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AMERICAN FORK — As the weather gets warmer, people will start heading out to enjoy many of Utah’s waterways. At Utah Lake on Monday, thousands showed up. No, we’re not talking about people, but a unique fish that can’t be found anywhere else in the world.
The shores of Utah Lake was Dale Fonken’s office on Monday.
“I like being outside, so it’s definitely a great career,” he said.
Dale Fonken is a biologist with the Division of Wildlife Resources.
“Today, we’re stocking some June suckers from the fishery’s experiment station in Logan,” he said.
In late February, about 2,000 endangered June suckers were injected with tiny, coded tracking tags. However, Fonken has been studying this species far longer. He’s been working on the project for about two years.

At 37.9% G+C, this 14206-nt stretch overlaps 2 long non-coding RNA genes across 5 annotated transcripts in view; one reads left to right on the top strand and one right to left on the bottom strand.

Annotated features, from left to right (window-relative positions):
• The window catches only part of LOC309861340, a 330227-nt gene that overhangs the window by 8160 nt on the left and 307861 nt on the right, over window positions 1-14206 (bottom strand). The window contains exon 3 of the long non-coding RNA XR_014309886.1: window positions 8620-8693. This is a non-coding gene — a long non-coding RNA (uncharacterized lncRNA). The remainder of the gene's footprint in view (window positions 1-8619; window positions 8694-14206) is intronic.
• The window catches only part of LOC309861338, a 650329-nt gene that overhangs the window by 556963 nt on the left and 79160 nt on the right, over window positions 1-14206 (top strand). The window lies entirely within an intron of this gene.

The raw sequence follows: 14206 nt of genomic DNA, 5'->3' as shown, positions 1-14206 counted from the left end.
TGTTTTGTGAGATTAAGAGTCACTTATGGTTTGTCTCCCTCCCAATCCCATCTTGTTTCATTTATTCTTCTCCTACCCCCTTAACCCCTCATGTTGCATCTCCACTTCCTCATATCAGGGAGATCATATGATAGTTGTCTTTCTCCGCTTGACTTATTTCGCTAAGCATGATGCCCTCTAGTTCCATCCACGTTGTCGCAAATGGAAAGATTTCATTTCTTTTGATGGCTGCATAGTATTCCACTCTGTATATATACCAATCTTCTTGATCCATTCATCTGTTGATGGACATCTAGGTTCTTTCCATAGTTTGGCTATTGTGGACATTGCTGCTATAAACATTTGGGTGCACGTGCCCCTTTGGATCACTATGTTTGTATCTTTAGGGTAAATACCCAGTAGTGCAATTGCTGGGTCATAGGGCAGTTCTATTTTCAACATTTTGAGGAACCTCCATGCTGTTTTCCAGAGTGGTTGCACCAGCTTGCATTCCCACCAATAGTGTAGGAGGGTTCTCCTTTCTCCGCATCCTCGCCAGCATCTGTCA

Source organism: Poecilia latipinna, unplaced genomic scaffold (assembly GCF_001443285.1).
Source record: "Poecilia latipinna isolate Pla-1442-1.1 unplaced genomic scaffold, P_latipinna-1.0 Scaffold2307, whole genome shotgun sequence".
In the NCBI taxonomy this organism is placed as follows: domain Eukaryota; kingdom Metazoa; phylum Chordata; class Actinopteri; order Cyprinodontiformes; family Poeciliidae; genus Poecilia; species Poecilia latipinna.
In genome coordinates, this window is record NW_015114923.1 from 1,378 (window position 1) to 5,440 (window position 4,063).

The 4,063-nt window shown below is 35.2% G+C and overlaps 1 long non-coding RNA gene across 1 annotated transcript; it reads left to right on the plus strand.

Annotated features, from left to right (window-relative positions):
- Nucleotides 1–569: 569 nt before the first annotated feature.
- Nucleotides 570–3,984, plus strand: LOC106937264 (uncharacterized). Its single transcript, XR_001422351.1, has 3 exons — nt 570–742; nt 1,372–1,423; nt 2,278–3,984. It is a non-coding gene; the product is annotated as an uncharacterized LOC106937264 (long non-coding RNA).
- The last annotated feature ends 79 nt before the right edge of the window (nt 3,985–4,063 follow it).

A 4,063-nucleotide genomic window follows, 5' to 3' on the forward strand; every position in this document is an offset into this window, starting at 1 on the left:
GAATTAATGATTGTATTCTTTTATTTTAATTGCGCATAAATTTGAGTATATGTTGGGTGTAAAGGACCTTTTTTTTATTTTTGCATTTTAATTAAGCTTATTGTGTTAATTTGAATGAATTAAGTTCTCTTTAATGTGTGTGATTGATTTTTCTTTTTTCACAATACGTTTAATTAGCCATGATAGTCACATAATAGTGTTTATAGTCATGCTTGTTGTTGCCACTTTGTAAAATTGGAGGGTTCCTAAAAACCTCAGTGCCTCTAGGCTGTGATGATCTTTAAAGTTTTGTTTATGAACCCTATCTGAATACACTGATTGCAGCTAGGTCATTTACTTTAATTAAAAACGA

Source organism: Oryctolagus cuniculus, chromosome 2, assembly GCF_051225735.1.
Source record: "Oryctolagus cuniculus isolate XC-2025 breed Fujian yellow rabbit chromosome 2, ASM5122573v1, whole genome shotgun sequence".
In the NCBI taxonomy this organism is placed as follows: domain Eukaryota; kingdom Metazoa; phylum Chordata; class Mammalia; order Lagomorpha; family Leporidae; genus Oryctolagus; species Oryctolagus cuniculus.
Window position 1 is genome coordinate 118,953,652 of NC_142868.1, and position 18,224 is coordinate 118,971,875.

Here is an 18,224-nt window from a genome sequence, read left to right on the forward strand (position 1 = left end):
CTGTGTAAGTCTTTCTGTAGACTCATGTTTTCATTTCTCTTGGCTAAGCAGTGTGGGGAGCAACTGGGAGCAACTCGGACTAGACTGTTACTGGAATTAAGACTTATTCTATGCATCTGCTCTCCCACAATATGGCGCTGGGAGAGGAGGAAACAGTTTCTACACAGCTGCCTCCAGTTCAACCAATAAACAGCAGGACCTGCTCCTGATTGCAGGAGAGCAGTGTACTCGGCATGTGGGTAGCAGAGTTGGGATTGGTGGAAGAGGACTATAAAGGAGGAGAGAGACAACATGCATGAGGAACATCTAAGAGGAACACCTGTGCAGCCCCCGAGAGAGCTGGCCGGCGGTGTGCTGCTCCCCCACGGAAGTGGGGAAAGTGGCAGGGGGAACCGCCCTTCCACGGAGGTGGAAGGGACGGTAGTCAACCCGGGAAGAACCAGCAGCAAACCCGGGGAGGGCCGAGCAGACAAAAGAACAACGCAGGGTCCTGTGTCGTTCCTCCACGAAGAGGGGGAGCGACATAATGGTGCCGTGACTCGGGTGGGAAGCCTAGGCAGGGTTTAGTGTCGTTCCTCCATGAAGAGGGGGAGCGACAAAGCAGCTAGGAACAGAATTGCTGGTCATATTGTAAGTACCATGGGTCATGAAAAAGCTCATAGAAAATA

“I’ve been really getting a pulse on the fish,” he said.
The June sucker once flourished in the area.
“Back when the settlers were first around, it was the most abundant fish in the lake,” he said.
However, in recent years their population dwindled to only about 300.
“They’re kind of a remnant of old Lake Bonneville,” he said.
It’s a little fish that plays a big role in this ecosystem.
“Every functional ecosystem needs a balance of predators and prey,” Fonken explained.
The June suckers fit right into the middle of the food chain, without them other predator fish wouldn’t be able to thrive. Fonken and the others at the Division of Wildlife Resources hope to see the population thrive. By the end of the day, a total of about 2,000 fish were released. Each one has a microchip so their survival and attempts at reproduction can be monitored.